If you thought paying to publish was bad . . .
Last Wednesday (the wreckage of the ice storm that hit my area was at its peak) I was supposed to do a signing at a book store a few blocks from where I live. At first, it seemed pretty obvious the signing would be canceled, considering the power had been out most of the day. But when I got a call from the store manager asking if I wanted to reschedule, I thought . . . why? What else am I going to do tonight?
So I made my way to the store, drank lots of (free) coffee drinks, chatted up the store employees and basically made a general nuisance of myself. Torqued on caffeine, I made my way to the table where a few small stacks of my most recent hardcover novel (coming soon to a remainders table near you!) were posed hopefully toward the entrance of the store. I stared aimlessly out a distant window, watching the plows impotently remove ice from the parking lot. The store (a large one) had maybe 12 customers milling about.
Finally, an older gentleman came up to my table and stared at the cover of my book, picked it up and gave it the most cursory of interest. Finally, he shrugged and said, "These free?"
I stared at him, tapped my fingers, squinted. "Nothing in life is free, especially fine literature."
"This is fine literature?"
I sighed. "That's what my mom tells me." We stared at each other for a moment, and my mind began churning.
"I'll tell you what," I said, "I'll give you this book for free on one condition: you pay full price for a book in a genre you love by an author you've never read."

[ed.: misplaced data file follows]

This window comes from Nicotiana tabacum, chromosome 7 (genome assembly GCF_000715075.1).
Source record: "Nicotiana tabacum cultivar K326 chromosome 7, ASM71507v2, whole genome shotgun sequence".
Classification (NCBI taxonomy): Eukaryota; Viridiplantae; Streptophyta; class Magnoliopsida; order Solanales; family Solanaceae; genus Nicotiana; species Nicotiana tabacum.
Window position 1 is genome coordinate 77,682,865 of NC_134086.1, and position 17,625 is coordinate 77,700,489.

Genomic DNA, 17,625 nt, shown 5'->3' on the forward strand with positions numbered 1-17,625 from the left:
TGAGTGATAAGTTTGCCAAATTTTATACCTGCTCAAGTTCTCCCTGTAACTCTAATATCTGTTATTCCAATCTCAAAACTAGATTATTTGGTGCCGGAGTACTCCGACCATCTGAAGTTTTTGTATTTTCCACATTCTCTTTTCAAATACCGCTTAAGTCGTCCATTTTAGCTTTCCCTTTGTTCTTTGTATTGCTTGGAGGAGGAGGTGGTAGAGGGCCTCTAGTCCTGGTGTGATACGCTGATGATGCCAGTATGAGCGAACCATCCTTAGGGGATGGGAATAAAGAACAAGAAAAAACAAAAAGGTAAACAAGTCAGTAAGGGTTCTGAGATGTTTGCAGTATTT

[Note: The store manager heard what I'd said and caught my eye, gave me a look asking me if I was serious. I told him I'd pay for my book with my credit card and that I and another staff member would assist the gentleman in finding a book he would enjoy. Everyone shrugged.]
"Okaaay," he said, still suspicious of my intentions.
"What do you like?"
"Mysteries. Some thrillers, I guess."
I took a copy of my novel to the counter, paid for it and put it aside with a stack of the gentleman's other purchases, then we (one of the sales reps and I) went to the mystery section and fought over which hand-sell to push on this guy. The winner: FORCING AMARYLLIS by Louise Ure.
Shortly after the man departed from the store, a young lady (about my age) came up to my table and asked if I was still doing the free book promotion.
I ended up pulling out my credit card seven times that day. What was I really buying? The chance, I guess, that a new type of reader would try my work--but even more so, opening the door of lesser-known writers to people who usually look no further than the bestsellers on the front tables. And I'll tell you, the booksellers said, hands-down, it was the most fun they ever had a book signing. [Note: the sales folks and I managed to really dust off some great books for these buyers--stuff they never would have found on their own, with one exception: the last lady, who clearly was paying attention enough to scam me, convinced us all she was really curious about that new Rachael Ray cookbook.]
I should also mention that I sold eight books on my own, by people who were specifically interested in my novel (including two, at whatever discount he gets, by the store manager.)
Will I be doing this again anytime soon? You've got be kidding. It was a difficult thing to explain to my husband when I got home. Though I wish, like those trite MasterCard ads, I could say the whole event was priceless, I can't.
It cost me $175.